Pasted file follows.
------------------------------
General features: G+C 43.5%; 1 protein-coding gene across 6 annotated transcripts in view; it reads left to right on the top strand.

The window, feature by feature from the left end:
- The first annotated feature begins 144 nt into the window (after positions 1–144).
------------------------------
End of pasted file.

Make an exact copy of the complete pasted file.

General features: G+C 43.5%; 1 protein-coding gene across 6 annotated transcripts in view; it reads left to right on the top strand.

The window, feature by feature from the left end:
- The first annotated feature begins 144 nt into the window (after positions 1–144).